On February 6, 2018, Secretary of Homeland Security Kirstjen M. Nielsen released a statement on President Trump’s signing of a National Security Presidential Memorandum to establish a National Vetting Center (NVC) to be housed within the Department of Homeland Security (DHS).
The NVC, by supporting DHS and the “entire U.S. intelligence community,” would help departments and agencies improve coordination, intelligence use, and other information used during the vetting process. As part of the President’s efforts at heightened security, the NVC would implement tougher vetting and screening into individuals entering the U.S. Secretary Nielsen also stated that DHS would put mechanisms in place so that it accomplishes its mission of keeping dangerous individuals from reaching the U.S., while also protecting the privacy, civil rights, and civil liberties interests of individuals. The NVC would be subject to the oversight and guidance of a National Vetting Governance Board.
Secretary Nielsen, along with the Secretary of State, the Attorney General, and the Director of National Intelligence, are to establish the NVC. The director is to be designated by Secretary Nielsen, and the Secretary of State and the Attorney General will detail or assign senior officials from their respective agencies to serve as deputy directors. The memorandum emphasizes coordination between the Secretary of State, the Secretary of Defense, the Attorney General, the Secretary of Homeland Security, the Director of National Intelligence, and the Director of the Central Intelligence Agency.
The NVC will not commence operations until the President approves an implementation plan to be jointly submitted by the above agencies within 180 days of the issuance of the memorandum.
Select U.S. Citizenship and Immigration Services (USCIS) field offices are expected to introduce a new pilot program requiring applicants to contact the USCIS’ National Customer Service Center (NCSC) to schedule InfoPass appointments rather than self-scheduling online InfoPass appointments. The USCIS is seeking to eliminate InfoPass usage for routine inquiries that can be resolved via the NCSC. According to reports, the change will be implemented for the following 5 field offices: Hartford, CT, El Paso, TX, Jacksonville, FL, Sacramento, CA, and San Francisco, CA.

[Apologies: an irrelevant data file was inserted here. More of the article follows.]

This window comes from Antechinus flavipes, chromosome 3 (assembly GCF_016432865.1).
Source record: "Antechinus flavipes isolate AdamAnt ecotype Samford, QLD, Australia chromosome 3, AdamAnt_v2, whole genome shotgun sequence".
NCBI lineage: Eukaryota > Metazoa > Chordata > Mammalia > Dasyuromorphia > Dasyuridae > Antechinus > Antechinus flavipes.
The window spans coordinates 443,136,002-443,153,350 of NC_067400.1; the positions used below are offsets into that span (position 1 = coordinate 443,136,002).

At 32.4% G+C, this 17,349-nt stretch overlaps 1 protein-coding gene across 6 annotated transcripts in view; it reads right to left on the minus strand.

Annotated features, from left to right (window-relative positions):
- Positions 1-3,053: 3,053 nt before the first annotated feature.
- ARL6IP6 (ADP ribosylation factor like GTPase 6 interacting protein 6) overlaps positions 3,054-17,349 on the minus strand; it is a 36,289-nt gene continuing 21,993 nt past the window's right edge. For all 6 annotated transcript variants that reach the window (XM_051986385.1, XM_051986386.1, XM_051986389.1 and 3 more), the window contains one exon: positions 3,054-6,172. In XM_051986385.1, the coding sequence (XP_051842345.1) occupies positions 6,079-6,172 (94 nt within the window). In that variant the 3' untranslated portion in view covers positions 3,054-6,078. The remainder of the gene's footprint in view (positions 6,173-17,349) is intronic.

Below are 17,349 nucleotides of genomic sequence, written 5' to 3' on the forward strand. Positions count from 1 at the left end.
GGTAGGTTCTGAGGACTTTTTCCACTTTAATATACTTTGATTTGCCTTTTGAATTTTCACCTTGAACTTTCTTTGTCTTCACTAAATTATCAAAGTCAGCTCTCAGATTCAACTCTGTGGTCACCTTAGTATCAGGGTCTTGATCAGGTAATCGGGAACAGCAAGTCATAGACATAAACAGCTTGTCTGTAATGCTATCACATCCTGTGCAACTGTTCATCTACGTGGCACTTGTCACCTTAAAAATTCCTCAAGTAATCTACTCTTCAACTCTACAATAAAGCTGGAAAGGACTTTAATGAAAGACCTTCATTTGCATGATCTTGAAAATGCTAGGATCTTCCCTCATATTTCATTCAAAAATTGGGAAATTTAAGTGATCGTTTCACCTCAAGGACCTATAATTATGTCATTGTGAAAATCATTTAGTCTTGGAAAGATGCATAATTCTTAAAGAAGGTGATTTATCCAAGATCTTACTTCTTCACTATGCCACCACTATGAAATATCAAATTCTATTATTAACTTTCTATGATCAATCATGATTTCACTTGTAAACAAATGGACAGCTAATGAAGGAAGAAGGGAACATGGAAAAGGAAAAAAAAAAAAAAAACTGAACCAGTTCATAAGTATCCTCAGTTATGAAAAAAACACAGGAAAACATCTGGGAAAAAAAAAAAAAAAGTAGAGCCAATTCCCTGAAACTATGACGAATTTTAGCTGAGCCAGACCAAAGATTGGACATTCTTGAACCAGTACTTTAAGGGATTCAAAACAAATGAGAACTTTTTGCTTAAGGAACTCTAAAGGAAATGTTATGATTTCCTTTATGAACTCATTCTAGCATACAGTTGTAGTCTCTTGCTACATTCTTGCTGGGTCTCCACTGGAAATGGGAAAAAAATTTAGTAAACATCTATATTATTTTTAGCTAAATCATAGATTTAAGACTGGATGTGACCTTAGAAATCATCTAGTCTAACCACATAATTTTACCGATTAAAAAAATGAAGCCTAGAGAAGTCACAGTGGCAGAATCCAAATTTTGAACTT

On January 25, 2018, the White House released its “White House Framework on Immigration Reform & Border Security,” (Framework) a brief plan proposing sweeping changes to the immigration system and border security. The Framework is divided into 4 sections: (1) Border Security, (2) DACA Legalization, (3) Protect the Nuclear Family, and (4) Eliminate Lottery and Repurpose Visas.
The first item in its Border Security section is a $25 billion trust fund to fund the border wall system. In addition, the Framework proposes additional appropriations for legal and law enforcement personnel, including Department of Homeland Security (DHS) personnel, Immigration and Customs Enforcement (ICE) attorneys, immigration judges, and prosecutors. Other measures proposed are based on interior enforcement. These include ending statutorily-imposed catch-and-release, expanding inadmissibility and deportation grounds, and deterring visa overstays with expedited removal.
The second section focuses on Deferred Action for Childhood Arrivals (DACA) legalization. For DACA recipients and other DACA-eligible illegal immigrants, the Framework proposes a 10-12 year path to citizenship with certain requirements. However, such status is subject to revocation for “criminal conduct or public safety and national security concerns, public charge, fraud, etc.”
The third section focuses on protection of the nuclear family by limiting family sponsorships to spouses and minor children of U.S. Citizens and Legal Permanent Residents, and prospectively ending all other categories of family-based immigrant visa sponsorship.
The fourth and last section focuses on elimination of the Diversity Visa Lottery Program and to repurpose visas. Claiming these programs are prone to fraud and abuse, the Framework proposes to eliminate the Diversity Visa Lottery and reallocate the visas to reduce the backlogs in family-based and employment-based visa categories. The entire Framework can be found below.
Securing the Southern and Northern border of the United States takes a combination of physical infrastructure, technology, personnel, resources, authorities, and the ability to close legal loopholes that are exploited by smugglers, traffickers, cartels, criminals and terrorists.
BORDER SECURITY: Securing the Southern and Northern border of the United States takes a combination of physical infrastructure, technology, personnel, resources, authorities, and the ability to close legal loopholes that are exploited by smugglers, traffickers, cartels, criminals and terrorists.
DACA LEGALIZATION: Provide legal status for DACA recipients and other DACA-eligible illegal immigrants, adjusting the time-frame to encompass a total population of approximately 1.8 million individuals.
PROTECT THE NUCLEAR FAMILY: Protect the nuclear family by emphasizing close familial relationships.
ELIMINATE LOTTERY AND REPURPOSE VISAS: The Visa Lottery selects individuals at random to come to the United States without consideration of skills, merit or public safety.
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